Latvia’s GDP may decline by 7% this year, but if a second wave of COVID-19 comes, the country’s GDP may drop by 9%, as detailed in Finance Ministry’s macro-economic development scenario.
The macro-economic scenario will be used as foundation for the state budget of 2021 and medium-term budget content in 2021-2023.
The base scenario details GDP decline in comparable prices is expected to reach 7% this year as private consumption, exports and investments decline under COVID-19 crisis. In 2021, the ministry predicts recovery of economic growth at a level of 5.1%, whereas in 2022 and 2023 GDP increase is estimated at 3.1%.
At the same time, Finance Ministry notes the medium term macro-economic development scenario was developed in June based on conservative estimates the data for GDP in Q1 and macro-economic information available by June, as well as the government’s confirmed support measures to reduce the consequences for the national economy caused by COVID-19 crisis.
To continue preparation of the budget, Finance Ministry presented to the government the topical general government budget balance for 2021-2023 at an unchanged government policy, considering macro-economic index predictions, tax revenue, additional expenditures until July 26 to finance support measures and other clarifications.
In 2020, the general government budget deficit is expected at 7.6% of GDP, which is considerably larger than what was planned in the Law on Medium-term Budget Plan for 2020, 2021 and 2022 before the COVID-19 crisis. At the same time, deficit is lower when compared to what was presented in spring in the Stability program 2020-2023 because of improvements to the actual situation with tax revenue and expenses on illness benefits.
The general government budget deficit at an unchanged government policy scenario is predicted at 3.9% of GDP in 2021, 2.8% of GDP in 2022 and 1.7% of GDP in 2023.
“Considering the predicted GDP, budget balance and considerable loan volume increase to finance support measures, the general government debt at an unchanged government policy is expected at 4% of GDP in 2021-2022 and 47% of GDP in 2023,” the ministry notes.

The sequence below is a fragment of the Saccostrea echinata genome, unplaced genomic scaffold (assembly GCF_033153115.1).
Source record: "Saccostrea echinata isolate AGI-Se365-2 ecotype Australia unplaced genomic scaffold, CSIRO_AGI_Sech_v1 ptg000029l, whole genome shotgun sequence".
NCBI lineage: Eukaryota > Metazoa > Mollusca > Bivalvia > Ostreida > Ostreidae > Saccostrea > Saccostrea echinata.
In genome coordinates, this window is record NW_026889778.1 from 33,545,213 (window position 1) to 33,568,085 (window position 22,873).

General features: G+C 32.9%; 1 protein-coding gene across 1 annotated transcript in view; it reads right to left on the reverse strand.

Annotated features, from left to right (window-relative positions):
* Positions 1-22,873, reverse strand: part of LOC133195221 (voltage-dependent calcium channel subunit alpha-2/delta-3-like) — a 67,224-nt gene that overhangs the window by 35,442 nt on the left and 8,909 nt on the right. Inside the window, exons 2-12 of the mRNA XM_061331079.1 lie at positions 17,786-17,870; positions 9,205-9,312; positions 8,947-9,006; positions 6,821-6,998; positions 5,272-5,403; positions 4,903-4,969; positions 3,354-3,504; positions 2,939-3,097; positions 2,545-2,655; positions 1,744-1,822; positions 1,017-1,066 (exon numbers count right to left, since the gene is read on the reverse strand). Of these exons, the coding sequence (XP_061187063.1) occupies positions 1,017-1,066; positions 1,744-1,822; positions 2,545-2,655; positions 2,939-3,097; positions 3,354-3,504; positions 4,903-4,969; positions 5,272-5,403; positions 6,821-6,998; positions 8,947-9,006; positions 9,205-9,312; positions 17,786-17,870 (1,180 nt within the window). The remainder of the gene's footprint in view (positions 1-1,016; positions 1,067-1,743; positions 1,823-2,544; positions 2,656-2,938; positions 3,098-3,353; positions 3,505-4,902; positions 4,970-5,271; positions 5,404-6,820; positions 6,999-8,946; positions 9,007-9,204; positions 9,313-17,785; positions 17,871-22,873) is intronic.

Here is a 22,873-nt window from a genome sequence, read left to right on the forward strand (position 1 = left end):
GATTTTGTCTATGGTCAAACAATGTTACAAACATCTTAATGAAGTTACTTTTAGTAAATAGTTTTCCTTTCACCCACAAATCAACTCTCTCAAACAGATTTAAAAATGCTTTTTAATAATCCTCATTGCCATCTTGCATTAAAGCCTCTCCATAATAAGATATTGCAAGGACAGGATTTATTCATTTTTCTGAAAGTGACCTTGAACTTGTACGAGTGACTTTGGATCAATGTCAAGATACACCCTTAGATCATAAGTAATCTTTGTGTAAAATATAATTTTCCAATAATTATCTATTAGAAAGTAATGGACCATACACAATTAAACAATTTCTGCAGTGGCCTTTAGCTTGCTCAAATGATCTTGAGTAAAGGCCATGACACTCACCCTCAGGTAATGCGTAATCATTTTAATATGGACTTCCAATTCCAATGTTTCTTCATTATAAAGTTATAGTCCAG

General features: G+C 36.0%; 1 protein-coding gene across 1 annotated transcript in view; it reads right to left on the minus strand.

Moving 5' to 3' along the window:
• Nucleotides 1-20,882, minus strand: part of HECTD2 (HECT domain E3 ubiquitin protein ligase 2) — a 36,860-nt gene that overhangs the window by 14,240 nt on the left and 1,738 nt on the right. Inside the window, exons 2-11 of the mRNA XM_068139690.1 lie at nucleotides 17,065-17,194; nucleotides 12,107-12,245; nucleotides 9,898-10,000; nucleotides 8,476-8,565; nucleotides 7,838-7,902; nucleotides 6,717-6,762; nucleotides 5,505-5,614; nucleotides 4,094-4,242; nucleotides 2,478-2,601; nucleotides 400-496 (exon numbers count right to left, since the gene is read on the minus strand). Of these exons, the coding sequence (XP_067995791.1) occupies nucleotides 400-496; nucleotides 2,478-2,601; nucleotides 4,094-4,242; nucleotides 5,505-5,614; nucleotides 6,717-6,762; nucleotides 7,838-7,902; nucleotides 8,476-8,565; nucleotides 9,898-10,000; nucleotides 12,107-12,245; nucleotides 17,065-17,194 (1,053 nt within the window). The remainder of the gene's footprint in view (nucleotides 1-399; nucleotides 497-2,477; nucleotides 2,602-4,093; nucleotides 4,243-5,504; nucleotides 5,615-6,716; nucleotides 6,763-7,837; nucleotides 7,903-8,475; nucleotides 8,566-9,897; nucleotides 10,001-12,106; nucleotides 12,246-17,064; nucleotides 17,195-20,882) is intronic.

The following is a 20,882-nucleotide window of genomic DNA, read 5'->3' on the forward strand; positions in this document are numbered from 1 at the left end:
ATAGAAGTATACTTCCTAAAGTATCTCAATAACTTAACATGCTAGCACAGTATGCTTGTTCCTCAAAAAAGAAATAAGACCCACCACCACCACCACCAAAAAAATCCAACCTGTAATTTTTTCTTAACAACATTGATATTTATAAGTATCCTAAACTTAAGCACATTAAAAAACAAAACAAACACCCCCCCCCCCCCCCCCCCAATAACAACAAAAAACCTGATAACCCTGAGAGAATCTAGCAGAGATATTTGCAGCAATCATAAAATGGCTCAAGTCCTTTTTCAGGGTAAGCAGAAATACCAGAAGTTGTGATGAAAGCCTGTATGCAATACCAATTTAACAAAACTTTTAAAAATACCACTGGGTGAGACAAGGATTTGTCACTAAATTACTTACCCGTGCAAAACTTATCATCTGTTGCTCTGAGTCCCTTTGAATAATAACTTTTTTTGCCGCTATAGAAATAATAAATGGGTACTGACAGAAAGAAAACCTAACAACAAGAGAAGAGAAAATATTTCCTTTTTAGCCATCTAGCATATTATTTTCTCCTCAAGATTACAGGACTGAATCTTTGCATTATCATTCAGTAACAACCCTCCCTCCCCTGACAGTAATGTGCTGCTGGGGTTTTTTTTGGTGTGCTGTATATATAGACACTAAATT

In addition to the base scenario, Finance Ministry has developed a scenario for a second wave of COVID-19, if negative risks from the base macro-economic development scenario and limitation of the coronavirus stays for too long or a new wave of outbreaks is observed, which could result in a more rapid decline of GDP and employment indexes.
Compared to the base scenario, the “second wave” scenario provides for a more rapid GDP decline this year along with slower economic recovery in the coming years. In 2021 GDP increase is expected at 2%, in 2022 it is expected at 4.6% and in 2023 at 3.2%.
“Under slower growth in the coming years, budget, when compared to the base scenario, would reduce and the general government budget balance in 2021 would reduce to 6% of GDP, in 2022 it would reduce to 4.2% of GDP and in 2023 it would reduce to 2.9% of GDP,” the ministry reports.
At the same time, the ministry adds COVID-19 pandemic has introduced changes to Latvia’s state fiscal policy. In 2020, the general exemption clause of the European Union’s Stability and Growth Pact became active. This clause allows increasing the general government budget deficit to reduce the economic damages caused by the pandemic. Thereby the Law on the Suppression of Consequences of the Spread of COVID-19 Infection provides deviations from fiscal discipline requirements only in 2020 and 2021.
Finance Ministry explains that 2022 onward, in accordance with Fiscal Discipline Law, it will be necessary to maintain structural deficit goals outlined therein.
Accurate general government budget balance objectives will be established by submitting the legislative draft on medium-term budget content for 2021, 2022 and 2023 to the Saeima. The objectives will be based on approved decisions in regards to expenses and revenue. (BNN/Business World Magazine)